Wednesday, 8 January 2014

The Unbelievable Truth with Van Dyke Parks

For today's post I'm indebted to Van Dyke Parks. VDP is a singer songwriter, arranger and producer in his own right but he's probably best known for his collaborations with Brian Wilson - not least the legendary Smile sessions. He was in Frank Zappa's Mothers of Invention for a while and helped pioneer the Moog synthesiser. A resident of Los Angeles he is still very much moving and shaking. His business cards (above) are treasured by their recipients.

I emailed Van Dyke Parks just after breakfast this morning: 

Dear Mr. Van Dyke Parks, 

On Monday I wrote a blog about Dick Van Dyke's recent car fire in LA; you probably passed him by the side of the freeway that very afternoon. 

On Tuesday I wrote a blog about Earl Van Dyke, a fellow ivory tinkler & the beating heart of Motown. 

Today I'd like to write a few words about your good self. I'm interested in the interview you once gave where you talked about The Beatles; as much for the way you described the beach - 'it's where the land comes down to the water'. You probably don't remember. Anyway, this is a long winded way of asking if you'd care to share something with my readers that they possibly don't know about you. You may even want to tell us the back story behind your delightful business cards. I do hope so. 

Thanking you in advance.

When I went to check my emails this afternoon there was a reply sitting in my Inbox:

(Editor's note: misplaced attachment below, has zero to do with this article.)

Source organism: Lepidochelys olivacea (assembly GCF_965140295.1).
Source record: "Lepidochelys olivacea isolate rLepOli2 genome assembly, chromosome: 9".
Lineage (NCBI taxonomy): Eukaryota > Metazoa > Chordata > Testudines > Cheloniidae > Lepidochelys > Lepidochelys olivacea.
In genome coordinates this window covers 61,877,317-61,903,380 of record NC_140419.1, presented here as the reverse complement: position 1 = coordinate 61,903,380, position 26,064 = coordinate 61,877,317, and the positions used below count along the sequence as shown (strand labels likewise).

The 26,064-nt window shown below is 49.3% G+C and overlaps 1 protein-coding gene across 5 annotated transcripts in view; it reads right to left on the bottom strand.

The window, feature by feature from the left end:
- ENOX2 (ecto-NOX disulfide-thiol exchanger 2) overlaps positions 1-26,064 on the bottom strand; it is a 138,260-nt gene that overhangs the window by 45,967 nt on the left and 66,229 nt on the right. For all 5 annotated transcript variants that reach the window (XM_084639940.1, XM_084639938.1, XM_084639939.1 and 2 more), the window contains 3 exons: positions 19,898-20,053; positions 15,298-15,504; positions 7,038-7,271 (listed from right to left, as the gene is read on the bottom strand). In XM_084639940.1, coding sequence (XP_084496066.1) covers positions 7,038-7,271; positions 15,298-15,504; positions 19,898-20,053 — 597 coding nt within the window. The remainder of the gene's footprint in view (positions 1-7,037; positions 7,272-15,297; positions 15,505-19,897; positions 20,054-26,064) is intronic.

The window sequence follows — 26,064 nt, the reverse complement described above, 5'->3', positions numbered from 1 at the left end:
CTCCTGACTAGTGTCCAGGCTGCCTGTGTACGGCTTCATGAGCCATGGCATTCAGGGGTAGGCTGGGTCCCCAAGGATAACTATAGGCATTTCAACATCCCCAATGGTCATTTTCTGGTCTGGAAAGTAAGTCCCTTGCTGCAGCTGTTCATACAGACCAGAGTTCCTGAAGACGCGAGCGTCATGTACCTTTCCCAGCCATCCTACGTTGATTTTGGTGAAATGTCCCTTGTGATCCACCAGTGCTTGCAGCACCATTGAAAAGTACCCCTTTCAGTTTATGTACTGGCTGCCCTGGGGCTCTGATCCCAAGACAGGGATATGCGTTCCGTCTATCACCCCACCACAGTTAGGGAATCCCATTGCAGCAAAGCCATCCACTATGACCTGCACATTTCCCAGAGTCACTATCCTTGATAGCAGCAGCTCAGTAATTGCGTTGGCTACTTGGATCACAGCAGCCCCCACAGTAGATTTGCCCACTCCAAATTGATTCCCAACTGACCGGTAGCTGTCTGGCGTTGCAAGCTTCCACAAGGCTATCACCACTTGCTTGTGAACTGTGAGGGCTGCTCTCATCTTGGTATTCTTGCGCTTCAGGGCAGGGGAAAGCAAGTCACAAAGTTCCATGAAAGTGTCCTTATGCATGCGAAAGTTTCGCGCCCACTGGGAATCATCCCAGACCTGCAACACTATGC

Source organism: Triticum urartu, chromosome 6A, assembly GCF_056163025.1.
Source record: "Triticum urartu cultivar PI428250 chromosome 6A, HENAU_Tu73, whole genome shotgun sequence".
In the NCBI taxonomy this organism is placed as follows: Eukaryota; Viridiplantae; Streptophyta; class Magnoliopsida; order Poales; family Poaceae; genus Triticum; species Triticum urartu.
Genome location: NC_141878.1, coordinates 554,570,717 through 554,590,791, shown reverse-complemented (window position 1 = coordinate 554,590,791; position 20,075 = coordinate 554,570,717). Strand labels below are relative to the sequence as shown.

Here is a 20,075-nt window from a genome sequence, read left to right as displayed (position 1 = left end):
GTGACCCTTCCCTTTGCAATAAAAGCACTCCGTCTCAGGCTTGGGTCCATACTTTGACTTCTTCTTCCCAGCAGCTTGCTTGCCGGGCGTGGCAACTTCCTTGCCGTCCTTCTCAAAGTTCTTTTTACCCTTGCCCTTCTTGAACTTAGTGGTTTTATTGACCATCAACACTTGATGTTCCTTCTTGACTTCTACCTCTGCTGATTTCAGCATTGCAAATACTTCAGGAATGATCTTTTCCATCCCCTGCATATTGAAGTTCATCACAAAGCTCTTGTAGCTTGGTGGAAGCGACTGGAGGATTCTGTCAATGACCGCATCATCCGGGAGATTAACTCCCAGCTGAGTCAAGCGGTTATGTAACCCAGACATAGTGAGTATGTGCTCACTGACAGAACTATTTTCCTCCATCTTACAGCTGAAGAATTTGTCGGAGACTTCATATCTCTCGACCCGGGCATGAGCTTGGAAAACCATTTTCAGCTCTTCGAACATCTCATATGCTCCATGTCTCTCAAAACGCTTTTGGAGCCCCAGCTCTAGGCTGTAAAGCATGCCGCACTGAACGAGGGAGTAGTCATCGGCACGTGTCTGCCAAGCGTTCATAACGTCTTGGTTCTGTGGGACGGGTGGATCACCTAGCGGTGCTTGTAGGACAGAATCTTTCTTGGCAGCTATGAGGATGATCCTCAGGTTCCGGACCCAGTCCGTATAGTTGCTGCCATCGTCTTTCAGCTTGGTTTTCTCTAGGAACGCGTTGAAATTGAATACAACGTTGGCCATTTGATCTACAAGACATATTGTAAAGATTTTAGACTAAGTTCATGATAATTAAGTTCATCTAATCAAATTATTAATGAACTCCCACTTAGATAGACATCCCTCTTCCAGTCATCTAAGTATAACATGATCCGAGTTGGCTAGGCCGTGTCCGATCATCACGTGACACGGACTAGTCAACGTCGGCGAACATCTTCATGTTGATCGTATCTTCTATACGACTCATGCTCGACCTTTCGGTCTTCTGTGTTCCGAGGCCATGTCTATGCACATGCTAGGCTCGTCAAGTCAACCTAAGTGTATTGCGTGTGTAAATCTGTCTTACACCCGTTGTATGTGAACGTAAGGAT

Dear John,

Since you mention Dick Van Dyke, I may add that we're distant cousins. His family stopped in New Jersey and liked it there. My Van Dyke family line is the first Dutch family in what is now Pennsylvania. Yet that famous actor and I share the same lineage. We both issue directly from one man: Thomas Janse Van Dyke (b.1580, d. 1670) , who sailed from Rotterdam on "die Bönte Kuhe" ("The Spotted Cow") to Nieuw Amsterdam, in 1646. The ship herself ("The Spotted Cow") has an illustrious war-time naval history, participating in much marine battle for Caribbean Territory. My lineage points to the adjacent farms of the Van Dyke and Parks dairy farms, in Armstrong County, Pennsylvania. My grandfather Clarence Carson Parks fell in love with Zoe Van Dyke, and their son in my father. I have their Steinway grand (O model) in my living room. It has been in our family since March 11th, 1911, having been acquired as a "maternity gift" to my grandmother, the day of my father's birth. 

 You have my permission to share this vital information with your readers.  

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